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Postdocs Present Wide-Ranging Research at 2022 Symposium

February 15, 2022

Berkeley Lab’s Computing Sciences Area performs exciting research in artificial intelligence and machine learning, exascale computing, quantum computing, mathematical advances to fuel science, and much more. Twelve of our postdoctoral research fellows presented their work in a variety of disciplines at Berkeley Lab's Computing Sciences Area 2022 Postdoc Symposium held virtually on February 8, 9, and 10.

The three days of presentations are part of a larger program aimed at developing postdoctoral scholars' skills and experience. The symposium includes communications training, mentorship, and coaching sessions. 

Watch all the symposium speakers on our Youtube channel, or select individual videos below.

                           
                                 2022 computing sciences postdoc symposium talks

Particle-in-Cell Simulations of Relativistic Magnetic Reconnection

Hannah Klion

Center for Computational Sciences and Engineering (CCSE)

Applied Mathematics and Computational Research Division (AMCRD)

Faster Algorithms for Tensor Ring Decomposition

Osman Asif Malik

Scalable Solvers Group
Applied Mathematics and Computational Research Division (AMCRD)

Exascale Modeling of Electromagnetics with Applications to Microelectronics and Particle Accelerators

Prabhat Kumar

Center for Computational Sciences & Engineering

Applied Mathematics and Computational Research Division (AMCRD)

HYPPO: A surrogate-based, UQ-informed, and multi-level parallelism HPO tool

Vince Dumont

Center for Computational Sciences & Engineering

Applied Mathematics and Computational Research Division (AMCRD)

 

Adaptive Variational Approach for Quantum Simulations

Niladri Gomes

Applied Computing for Scientific Discovery Group

Applied Mathematics and Computational Research Division (AMCRD)

 

GPTune: Advanced problems in surrogate-based black-box optimization with applications

Hengrui Luo

Applied Computing for Scientifici Discovery Group

Applied Mathematics and Computational Research Division (AMCRD)

3D CNNS Utilizing Molecular Topological Features for Accurate Atomization Energy Predictions

Ankur Kumar Gupta

Applied Computing for Scientific Discovery Group

Applied Mathematics and Computational Research Division (AMCRD)

FunFact: A Tensor algebra language with applications in deep learning

Daan Camps

Scalable Solvers Group

Applied Mathematics and Computational Research Division (AMCRD)

Enabling Secure Learning for Clean Energy Systems

Yize Chen

Integrated Data Frameworks Group
Scientific Data Division (SciData)

Mosaic Flow: A transferable deep learning framework for solving PDEs on unseen domains

Hengjie Wang

Center for Computational Research & Engineering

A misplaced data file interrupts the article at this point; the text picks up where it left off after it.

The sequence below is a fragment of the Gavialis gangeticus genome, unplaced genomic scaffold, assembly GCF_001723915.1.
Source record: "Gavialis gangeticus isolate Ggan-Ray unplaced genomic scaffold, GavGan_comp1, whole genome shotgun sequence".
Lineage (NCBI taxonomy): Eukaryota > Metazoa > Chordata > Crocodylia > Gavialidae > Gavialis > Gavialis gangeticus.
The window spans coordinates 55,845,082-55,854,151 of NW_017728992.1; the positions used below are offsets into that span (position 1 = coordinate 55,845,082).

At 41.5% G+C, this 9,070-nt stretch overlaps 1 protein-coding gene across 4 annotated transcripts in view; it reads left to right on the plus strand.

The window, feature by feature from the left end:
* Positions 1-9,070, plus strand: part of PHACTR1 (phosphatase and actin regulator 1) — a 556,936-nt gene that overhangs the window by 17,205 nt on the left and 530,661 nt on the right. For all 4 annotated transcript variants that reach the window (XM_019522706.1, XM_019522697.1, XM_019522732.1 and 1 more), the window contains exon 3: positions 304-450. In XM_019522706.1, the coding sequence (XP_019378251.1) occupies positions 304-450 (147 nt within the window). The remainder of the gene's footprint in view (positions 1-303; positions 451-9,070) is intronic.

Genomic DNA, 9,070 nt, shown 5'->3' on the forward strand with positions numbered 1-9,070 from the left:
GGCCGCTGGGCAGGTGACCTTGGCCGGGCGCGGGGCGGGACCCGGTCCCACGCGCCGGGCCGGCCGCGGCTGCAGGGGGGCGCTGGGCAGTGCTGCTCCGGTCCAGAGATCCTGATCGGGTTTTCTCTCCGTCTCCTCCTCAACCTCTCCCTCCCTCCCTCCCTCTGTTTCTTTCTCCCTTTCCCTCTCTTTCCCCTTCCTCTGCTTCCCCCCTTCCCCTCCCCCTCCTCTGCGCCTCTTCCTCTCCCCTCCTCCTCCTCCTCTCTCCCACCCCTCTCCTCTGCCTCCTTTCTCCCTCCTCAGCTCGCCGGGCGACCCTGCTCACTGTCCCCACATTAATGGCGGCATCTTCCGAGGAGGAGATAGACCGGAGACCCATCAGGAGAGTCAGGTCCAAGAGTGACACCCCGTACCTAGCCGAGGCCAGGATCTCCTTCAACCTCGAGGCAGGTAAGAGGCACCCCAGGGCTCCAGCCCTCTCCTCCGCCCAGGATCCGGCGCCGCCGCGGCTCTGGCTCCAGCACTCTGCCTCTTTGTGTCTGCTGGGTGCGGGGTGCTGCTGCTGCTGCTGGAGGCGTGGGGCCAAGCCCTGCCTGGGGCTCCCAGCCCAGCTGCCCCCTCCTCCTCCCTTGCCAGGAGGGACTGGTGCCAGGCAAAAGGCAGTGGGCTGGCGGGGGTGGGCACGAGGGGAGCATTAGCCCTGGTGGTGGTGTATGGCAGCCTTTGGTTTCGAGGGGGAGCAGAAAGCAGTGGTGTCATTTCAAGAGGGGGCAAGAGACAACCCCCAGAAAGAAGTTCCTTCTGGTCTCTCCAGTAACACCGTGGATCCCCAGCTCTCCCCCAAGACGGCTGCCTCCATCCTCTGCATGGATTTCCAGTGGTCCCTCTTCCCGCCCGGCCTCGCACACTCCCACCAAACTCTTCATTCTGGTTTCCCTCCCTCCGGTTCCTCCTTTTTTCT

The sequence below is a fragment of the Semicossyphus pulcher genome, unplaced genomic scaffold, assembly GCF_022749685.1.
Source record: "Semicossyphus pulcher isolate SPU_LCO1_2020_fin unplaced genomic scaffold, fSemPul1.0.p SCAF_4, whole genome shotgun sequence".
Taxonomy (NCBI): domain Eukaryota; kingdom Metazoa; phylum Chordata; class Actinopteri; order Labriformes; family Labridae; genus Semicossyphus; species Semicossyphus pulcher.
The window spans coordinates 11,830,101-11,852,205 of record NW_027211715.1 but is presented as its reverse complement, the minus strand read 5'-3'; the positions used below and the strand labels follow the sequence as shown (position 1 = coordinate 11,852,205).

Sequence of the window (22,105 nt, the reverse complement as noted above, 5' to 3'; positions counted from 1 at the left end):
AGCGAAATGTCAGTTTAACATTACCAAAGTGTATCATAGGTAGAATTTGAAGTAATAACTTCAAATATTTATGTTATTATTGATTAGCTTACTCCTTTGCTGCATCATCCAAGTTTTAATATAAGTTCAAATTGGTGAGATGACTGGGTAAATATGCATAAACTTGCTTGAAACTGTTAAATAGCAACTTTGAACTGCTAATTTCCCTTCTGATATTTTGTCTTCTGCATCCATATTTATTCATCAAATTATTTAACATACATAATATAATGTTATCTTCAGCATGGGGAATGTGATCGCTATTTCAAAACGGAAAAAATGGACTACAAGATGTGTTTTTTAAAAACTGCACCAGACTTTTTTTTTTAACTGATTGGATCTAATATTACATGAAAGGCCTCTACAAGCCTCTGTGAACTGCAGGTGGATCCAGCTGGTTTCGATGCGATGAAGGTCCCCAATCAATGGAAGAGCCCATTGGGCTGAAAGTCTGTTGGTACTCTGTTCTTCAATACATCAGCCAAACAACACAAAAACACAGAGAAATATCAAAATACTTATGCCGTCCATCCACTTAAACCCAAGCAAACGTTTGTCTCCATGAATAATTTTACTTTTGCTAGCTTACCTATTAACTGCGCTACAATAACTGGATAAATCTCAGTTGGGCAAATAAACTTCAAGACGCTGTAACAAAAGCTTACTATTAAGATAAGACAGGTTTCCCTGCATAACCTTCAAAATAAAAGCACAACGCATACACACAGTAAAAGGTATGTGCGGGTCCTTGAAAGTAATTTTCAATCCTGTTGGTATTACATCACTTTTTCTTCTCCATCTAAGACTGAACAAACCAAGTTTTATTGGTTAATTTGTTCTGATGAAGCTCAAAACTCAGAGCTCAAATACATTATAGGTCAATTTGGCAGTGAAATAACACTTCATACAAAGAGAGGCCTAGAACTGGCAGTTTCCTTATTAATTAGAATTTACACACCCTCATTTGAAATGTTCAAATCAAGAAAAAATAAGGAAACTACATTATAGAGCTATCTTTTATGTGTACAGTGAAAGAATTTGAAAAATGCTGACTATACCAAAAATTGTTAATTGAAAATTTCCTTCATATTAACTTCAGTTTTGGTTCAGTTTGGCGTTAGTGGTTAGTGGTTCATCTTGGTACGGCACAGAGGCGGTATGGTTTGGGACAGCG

Applied Mathematics and Computational Research Division (AMCRD)


Optomechanical Quantum Transduction Control Protocol

Huo Chen

Applied Computing for Scientific Discovery
Applied Mathematics and Computational Research Division (AMCRD)


Towards Understanding I/O Behavior with Interactive Exploration

Jean Luca Bez

Scientific Data Management Group

Scientific Data Division (SciData)


Performance Portability of Linear Algebra Routines in GW Calculations

Soham Ghosh

National Energy Research Scientific Computing Center (NERSC)



About Computing Sciences at Berkeley Lab

High performance computing plays a critical role in scientific discovery, and researchers increasingly rely on advances in computer science, mathematics, computational science, data science, and large-scale computing and networking to increase our understanding of ourselves, our planet, and our universe. Berkeley Lab’s Computing Sciences Area researches, develops, and deploys new foundations, tools, and technologies to meet these needs and to advance research across a broad range of scientific disciplines.

Founded in 1931 on the belief that the biggest scientific challenges are best addressed by teams, Lawrence Berkeley National Laboratory and its scientists have been recognized with 13 Nobel Prizes. Today, Berkeley Lab researchers develop sustainable energy and environmental solutions, create useful new materials, advance the frontiers of computing, and probe the mysteries of life, matter, and the universe. Scientists from around the world rely on the Lab’s facilities for their own discovery science. Berkeley Lab is a multiprogram national laboratory, managed by the University of California for the U.S. Department of Energy’s Office of Science.

DOE’s Office of Science is the single largest supporter of basic research in the physical sciences in the United States, and is working to address some of the most pressing challenges of our time. For more information, please visit energy.gov/science.